Kelly Emerton, PhD, Senior Director of Product Development for Cleveland Clinic Innovations, lives her life with the motto “Head. Heart. Hustle.” She has helped launch products and companies with this mantra in mind throughout her career.
Kelly joined Cleveland Clinic in 2014 after spending years in industry with Medtronic. When the opportunity to interview at Cleveland Clinic arose, she was impressed with all the capabilities the organization offered. A Midwest native, she was eager to return to the Great Lakes and gain a deeper understanding of the healthcare industry.
With a Master’s Degree and PhD in biomedical engineering and professional background in Medtronic’s spine & biologics and thoracic endovascular business groups, Kelly brought in years of product development experience. Since joining CCI, she has been responsible for helping create new models of product development within the Cleveland Clinic environment. She was a driving force behind the 510(k) approval of Dr. Whitlow’s coronary guidewires (WhitloWires) and helping to stand up 3 spin-off companies; Tatara Vascular, LLC, Bialbero Medical, LLC and Enhale Medical, Inc.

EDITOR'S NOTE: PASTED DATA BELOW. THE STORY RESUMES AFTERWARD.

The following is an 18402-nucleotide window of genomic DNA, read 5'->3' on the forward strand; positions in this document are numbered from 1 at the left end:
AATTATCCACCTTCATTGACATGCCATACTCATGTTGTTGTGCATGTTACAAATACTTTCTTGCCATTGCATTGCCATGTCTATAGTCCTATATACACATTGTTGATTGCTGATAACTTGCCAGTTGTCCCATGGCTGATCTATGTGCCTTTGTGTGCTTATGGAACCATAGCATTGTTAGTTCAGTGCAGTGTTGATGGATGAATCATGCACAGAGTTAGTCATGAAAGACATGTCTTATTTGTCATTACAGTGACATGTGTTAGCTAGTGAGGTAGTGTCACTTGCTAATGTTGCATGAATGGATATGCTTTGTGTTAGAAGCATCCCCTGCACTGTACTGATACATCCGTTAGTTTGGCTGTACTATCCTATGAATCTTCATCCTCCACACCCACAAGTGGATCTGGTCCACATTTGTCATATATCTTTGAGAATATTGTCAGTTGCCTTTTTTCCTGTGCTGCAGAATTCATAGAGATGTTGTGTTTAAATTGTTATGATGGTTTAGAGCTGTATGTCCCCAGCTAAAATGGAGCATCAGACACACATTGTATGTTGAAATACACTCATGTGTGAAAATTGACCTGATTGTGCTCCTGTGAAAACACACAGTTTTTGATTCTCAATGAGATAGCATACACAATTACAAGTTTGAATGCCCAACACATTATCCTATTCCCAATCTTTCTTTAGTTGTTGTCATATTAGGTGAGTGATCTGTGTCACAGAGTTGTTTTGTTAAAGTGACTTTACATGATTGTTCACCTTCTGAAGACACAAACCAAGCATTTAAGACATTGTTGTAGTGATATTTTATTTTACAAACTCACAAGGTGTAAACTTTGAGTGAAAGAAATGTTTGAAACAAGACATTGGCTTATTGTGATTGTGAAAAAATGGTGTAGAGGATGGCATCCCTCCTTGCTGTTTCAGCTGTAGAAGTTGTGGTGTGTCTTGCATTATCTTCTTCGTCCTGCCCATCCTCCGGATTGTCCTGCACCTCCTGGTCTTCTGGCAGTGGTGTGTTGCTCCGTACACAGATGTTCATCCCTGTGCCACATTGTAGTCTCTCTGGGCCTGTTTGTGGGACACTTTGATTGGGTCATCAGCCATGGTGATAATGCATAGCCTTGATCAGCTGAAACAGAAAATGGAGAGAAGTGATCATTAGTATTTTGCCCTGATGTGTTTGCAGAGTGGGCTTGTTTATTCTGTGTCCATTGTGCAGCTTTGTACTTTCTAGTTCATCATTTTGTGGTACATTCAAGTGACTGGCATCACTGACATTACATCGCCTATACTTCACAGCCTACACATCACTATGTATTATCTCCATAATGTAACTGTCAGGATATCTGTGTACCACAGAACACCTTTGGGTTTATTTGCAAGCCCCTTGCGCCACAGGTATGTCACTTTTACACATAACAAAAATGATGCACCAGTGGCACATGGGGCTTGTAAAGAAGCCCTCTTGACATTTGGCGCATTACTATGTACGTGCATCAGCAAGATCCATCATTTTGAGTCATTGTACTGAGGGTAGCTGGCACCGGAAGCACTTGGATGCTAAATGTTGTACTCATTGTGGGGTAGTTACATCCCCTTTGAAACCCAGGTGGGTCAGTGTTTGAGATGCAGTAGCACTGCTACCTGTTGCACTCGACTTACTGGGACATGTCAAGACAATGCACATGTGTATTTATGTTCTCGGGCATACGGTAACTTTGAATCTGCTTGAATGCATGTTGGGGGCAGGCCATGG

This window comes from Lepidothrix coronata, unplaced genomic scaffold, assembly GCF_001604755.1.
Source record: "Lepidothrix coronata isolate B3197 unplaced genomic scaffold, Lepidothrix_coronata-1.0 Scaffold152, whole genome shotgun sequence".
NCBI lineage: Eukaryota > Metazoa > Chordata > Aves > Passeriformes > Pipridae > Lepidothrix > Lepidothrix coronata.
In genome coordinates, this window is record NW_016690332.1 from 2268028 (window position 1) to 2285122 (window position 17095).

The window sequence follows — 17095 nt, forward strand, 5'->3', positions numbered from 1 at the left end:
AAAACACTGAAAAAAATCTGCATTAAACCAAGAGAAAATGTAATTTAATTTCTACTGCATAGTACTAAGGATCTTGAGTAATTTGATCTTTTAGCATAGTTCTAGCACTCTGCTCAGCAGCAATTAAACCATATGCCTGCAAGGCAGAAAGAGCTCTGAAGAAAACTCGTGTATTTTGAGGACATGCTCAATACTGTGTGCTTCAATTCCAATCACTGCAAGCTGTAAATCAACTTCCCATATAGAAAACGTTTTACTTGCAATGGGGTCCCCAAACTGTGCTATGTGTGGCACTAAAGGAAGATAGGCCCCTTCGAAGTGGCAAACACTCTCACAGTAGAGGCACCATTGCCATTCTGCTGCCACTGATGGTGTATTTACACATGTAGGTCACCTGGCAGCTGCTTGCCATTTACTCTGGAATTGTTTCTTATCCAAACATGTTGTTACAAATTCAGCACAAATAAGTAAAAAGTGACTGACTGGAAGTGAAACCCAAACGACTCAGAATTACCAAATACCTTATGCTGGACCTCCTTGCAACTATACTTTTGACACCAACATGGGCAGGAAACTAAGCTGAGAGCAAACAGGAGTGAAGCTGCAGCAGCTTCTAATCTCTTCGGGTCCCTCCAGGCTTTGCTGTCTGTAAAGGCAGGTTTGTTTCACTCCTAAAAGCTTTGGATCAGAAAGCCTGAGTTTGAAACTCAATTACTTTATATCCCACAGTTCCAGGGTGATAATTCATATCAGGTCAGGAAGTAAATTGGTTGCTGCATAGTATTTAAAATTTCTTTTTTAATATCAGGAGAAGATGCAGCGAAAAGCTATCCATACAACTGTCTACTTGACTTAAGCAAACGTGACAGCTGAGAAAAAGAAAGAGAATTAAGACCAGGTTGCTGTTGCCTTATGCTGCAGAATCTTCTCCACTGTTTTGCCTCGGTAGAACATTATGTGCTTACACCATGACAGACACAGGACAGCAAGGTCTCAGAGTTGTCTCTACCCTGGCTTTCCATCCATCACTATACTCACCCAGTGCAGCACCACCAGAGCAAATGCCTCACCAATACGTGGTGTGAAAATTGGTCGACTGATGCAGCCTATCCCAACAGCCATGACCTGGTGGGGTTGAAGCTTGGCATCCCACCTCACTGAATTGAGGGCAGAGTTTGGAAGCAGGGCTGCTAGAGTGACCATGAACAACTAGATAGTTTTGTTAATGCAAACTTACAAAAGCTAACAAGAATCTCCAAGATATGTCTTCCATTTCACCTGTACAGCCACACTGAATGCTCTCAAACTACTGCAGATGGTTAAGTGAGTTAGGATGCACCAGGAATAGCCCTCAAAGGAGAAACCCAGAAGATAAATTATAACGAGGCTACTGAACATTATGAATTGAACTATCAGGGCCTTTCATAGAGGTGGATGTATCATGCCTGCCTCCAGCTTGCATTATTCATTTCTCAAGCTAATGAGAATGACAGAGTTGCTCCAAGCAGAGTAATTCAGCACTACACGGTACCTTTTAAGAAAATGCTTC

Among her other projects, Kelly began working with Dr. Hani Najm, Chief, Pediatric and Congenital Surgery, from his first weeks at Cleveland Clinic. They connected at a Heart & Vascular Institute staff meeting before he accepted the position and showed her an idea he had been carrying with him for quite some time. “His idea was literally written on the back of a napkin,” said Kelly. “His office reached out to me in his first week at the Clinic so we could start working on the project.” This idea eventually led to the development of a stented pulmonary autograft prosthesis for pediatric patients with a congenital mitral defect.
Many resources available through Cleveland Clinic Innovations have allowed for this project to advance. In May of 2018, Dr. Najm was awarded the Hickey Innovation Impact Award from the Hickey Family Foundation. The $25,000 prize allowed the team to conduct preclinical testing to get the prototype where it is today. This testing was conducted with Medical Device Solutions and the AFIC Lab. “The ability to be de-risk and develop agilely is such a benefit,” says Kelly of the differences between industry and Cleveland Clinic. The team is applying for Humanitarian Device Exemption with the FDA in the summer of 2019 to help move this project forward.
Along with a passion for bringing new medical devices to market for patients, Kelly is also a certified fashion stylist who worked NY Fashion Week for years, with a fashion degree earned on nights and weekends while completing her PhD. Additionally, she is a fierce advocate for girls who want to get into STEM. Her advice? Persevere and find someone who can push you to your potential.
“Head. Heart. Hustle,” She said. “I have things I want to do and I’m going to use my head to find the best way to do them, put my whole heart into it, and hustle until it’s done.”